Gökhan Çetinsaya: The Ottoman Administration of Iraq, 1890-1908, London / New York: Routledge 2005, 242 S., ISBN 978-0-415-34158-5, GBP 60,00
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In his meticulously researched study, Cetinsaya scrutinizes the major issues which shaped the administration of Iraq during roughly the second half of the Hamidian era (1876-1909). Based on extensive research of both Ottoman and British archives, Cetinsaya's book traces the interaction between the empire's capital and arguably one of its most troublesome provinces. Ottoman efforts to regain control in Iraq have to be interpreted in three respects. First, due to administrative negligence and political unrest, the empire lost much of the tax revenue base derived from one of its most economically attractive provinces, an area with tremendous agricultural and trading potential. Second, Iraq increasingly became an arena of conflict between the Sunni Ottoman Empire and neighboring Shia Iran due to the conversion of a large proportion of the Iraqi population to Shiism. Third, England had strong geopolitical interests in the region.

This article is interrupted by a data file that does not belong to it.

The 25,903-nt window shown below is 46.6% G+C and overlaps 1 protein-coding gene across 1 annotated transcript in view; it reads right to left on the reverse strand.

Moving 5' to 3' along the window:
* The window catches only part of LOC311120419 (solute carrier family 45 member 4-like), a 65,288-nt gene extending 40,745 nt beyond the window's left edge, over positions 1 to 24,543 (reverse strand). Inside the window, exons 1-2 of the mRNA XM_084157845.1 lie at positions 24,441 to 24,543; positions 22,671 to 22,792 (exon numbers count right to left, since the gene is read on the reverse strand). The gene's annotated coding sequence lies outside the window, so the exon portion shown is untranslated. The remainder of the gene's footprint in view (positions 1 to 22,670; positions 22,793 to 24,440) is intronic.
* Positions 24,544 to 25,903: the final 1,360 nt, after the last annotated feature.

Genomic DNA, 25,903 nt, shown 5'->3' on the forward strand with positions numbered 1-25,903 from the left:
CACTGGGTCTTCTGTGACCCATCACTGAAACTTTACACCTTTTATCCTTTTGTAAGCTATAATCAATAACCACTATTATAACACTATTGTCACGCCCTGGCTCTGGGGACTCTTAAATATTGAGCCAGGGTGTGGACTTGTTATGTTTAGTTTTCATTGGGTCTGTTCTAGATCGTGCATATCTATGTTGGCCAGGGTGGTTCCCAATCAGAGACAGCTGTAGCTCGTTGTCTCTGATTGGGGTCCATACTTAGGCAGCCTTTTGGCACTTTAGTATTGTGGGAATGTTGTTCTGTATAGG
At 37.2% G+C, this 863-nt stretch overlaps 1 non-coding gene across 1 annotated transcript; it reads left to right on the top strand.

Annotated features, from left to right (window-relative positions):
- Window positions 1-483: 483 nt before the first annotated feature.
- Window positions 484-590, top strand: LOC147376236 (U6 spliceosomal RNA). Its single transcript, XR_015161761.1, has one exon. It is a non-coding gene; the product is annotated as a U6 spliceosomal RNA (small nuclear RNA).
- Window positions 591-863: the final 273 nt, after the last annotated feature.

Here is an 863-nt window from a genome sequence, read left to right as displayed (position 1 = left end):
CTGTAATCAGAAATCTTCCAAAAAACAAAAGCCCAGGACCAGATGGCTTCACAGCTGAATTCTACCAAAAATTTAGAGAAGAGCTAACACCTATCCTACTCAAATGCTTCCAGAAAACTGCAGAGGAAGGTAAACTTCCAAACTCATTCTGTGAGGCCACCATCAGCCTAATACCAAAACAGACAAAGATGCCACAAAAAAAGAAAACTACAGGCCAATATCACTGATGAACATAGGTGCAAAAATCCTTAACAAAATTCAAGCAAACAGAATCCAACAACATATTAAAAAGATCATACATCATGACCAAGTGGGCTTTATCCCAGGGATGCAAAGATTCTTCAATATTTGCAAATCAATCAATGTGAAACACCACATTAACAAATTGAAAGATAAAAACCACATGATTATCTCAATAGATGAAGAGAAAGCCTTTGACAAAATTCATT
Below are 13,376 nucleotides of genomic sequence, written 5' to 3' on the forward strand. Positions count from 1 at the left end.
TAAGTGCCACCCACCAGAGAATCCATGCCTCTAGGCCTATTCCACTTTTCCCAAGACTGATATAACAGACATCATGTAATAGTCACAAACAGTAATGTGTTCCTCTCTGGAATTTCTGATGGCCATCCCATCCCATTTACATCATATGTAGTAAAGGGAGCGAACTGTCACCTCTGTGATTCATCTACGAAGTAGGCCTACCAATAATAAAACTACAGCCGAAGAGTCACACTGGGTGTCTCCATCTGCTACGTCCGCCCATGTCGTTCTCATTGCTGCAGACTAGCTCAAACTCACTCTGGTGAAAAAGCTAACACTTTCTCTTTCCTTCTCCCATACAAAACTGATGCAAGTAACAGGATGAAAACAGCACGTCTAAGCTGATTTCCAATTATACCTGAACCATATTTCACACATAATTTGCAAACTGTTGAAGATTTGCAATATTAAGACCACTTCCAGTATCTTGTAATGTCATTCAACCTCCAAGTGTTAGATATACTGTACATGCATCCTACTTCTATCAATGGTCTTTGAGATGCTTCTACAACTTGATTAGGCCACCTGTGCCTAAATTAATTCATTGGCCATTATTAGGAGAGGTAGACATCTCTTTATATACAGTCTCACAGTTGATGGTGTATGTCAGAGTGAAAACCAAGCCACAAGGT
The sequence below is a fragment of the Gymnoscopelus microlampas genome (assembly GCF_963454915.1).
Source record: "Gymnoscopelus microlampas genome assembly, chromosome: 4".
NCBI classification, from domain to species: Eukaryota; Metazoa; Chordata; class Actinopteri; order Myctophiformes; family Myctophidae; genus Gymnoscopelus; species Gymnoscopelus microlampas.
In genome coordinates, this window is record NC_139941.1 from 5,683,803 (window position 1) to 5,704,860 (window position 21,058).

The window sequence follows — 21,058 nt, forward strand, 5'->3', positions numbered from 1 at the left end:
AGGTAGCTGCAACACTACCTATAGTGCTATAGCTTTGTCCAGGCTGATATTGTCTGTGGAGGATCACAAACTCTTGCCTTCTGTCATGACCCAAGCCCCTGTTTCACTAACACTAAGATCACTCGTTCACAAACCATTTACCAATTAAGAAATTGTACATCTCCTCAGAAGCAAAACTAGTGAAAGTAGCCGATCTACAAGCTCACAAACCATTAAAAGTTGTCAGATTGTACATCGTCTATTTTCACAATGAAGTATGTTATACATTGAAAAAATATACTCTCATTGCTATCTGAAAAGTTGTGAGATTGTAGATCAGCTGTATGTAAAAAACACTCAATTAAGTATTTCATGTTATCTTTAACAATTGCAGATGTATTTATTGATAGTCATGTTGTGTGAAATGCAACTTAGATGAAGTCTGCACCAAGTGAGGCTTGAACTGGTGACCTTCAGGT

From Cetinsaya's account, it becomes clear that there was unanimous agreement among Ottoman officials that administrative, military, infrastructural and educational reform were at the heart of unlocking Iraq's vast potential for achieving primarily agricultural development. However, due to the Empire's financial constraints and Sultan Abdülhamid's (1876-1909) unwillingness to resort to large-scale foreign loans because of bad experiences from the 1870s, most reform proposals were only carried out half-heartedly, if at all. One of the provincial bureaucrat's major suggestions for structural reform, the unification of the three provinces of Mosul, Baghdad and Basra under one central administration situated at Baghdad, was continuously rebuked by the Sultan out of fear that this would run counter to his own centralizing measures by putting too much power into the hands of one single governor.